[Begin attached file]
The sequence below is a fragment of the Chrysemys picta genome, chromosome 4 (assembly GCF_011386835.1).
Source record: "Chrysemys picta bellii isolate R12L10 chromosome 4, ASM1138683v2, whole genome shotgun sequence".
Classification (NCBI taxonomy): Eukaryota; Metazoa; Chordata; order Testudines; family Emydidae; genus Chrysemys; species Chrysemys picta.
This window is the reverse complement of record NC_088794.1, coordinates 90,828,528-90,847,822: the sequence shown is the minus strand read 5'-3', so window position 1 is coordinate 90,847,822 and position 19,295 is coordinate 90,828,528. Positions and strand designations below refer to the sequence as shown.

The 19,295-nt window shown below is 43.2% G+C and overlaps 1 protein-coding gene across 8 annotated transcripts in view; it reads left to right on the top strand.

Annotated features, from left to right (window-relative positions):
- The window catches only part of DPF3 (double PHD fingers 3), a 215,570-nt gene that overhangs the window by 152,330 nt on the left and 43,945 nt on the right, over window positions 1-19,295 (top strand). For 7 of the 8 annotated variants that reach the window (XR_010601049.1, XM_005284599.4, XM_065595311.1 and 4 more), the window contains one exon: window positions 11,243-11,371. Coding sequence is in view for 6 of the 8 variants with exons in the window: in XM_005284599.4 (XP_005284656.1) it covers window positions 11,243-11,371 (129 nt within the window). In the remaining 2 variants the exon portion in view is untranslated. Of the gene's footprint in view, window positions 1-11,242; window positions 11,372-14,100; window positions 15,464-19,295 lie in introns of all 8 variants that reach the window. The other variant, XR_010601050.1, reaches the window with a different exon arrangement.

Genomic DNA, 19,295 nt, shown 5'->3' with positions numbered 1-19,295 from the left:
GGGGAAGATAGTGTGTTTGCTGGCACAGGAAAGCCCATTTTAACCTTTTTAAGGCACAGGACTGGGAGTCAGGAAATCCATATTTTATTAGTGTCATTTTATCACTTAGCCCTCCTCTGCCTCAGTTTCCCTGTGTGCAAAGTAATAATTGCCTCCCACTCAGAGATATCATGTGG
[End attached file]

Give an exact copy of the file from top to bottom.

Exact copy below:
The sequence below is a fragment of the Chrysemys picta genome, chromosome 4 (assembly GCF_011386835.1).
Source record: "Chrysemys picta bellii isolate R12L10 chromosome 4, ASM1138683v2, whole genome shotgun sequence".
Classification (NCBI taxonomy): Eukaryota; Metazoa; Chordata; order Testudines; family Emydidae; genus Chrysemys; species Chrysemys picta.
This window is the reverse complement of record NC_088794.1, coordinates 90,828,528-90,847,822: the sequence shown is the minus strand read 5'-3', so window position 1 is coordinate 90,847,822 and position 19,295 is coordinate 90,828,528. Positions and strand designations below refer to the sequence as shown.

The 19,295-nt window shown below is 43.2% G+C and overlaps 1 protein-coding gene across 8 annotated transcripts in view; it reads left to right on the top strand.

Annotated features, from left to right (window-relative positions):
- The window catches only part of DPF3 (double PHD fingers 3), a 215,570-nt gene that overhangs the window by 152,330 nt on the left and 43,945 nt on the right, over window positions 1-19,295 (top strand). For 7 of the 8 annotated variants that reach the window (XR_010601049.1, XM_005284599.4, XM_065595311.1 and 4 more), the window contains one exon: window positions 11,243-11,371. Coding sequence is in view for 6 of the 8 variants with exons in the window: in XM_005284599.4 (XP_005284656.1) it covers window positions 11,243-11,371 (129 nt within the window). In the remaining 2 variants the exon portion in view is untranslated. Of the gene's footprint in view, window positions 1-11,242; window positions 11,372-14,100; window positions 15,464-19,295 lie in introns of all 8 variants that reach the window. The other variant, XR_010601050.1, reaches the window with a different exon arrangement.

Genomic DNA, 19,295 nt, shown 5'->3' with positions numbered 1-19,295 from the left:
GGGGAAGATAGTGTGTTTGCTGGCACAGGAAAGCCCATTTTAACCTTTTTAAGGCACAGGACTGGGAGTCAGGAAATCCATATTTTATTAGTGTCATTTTATCACTTAGCCCTCCTCTGCCTCAGTTTCCCTGTGTGCAAAGTAATAATTGCCTCCCACTCAGAGATATCATGTGG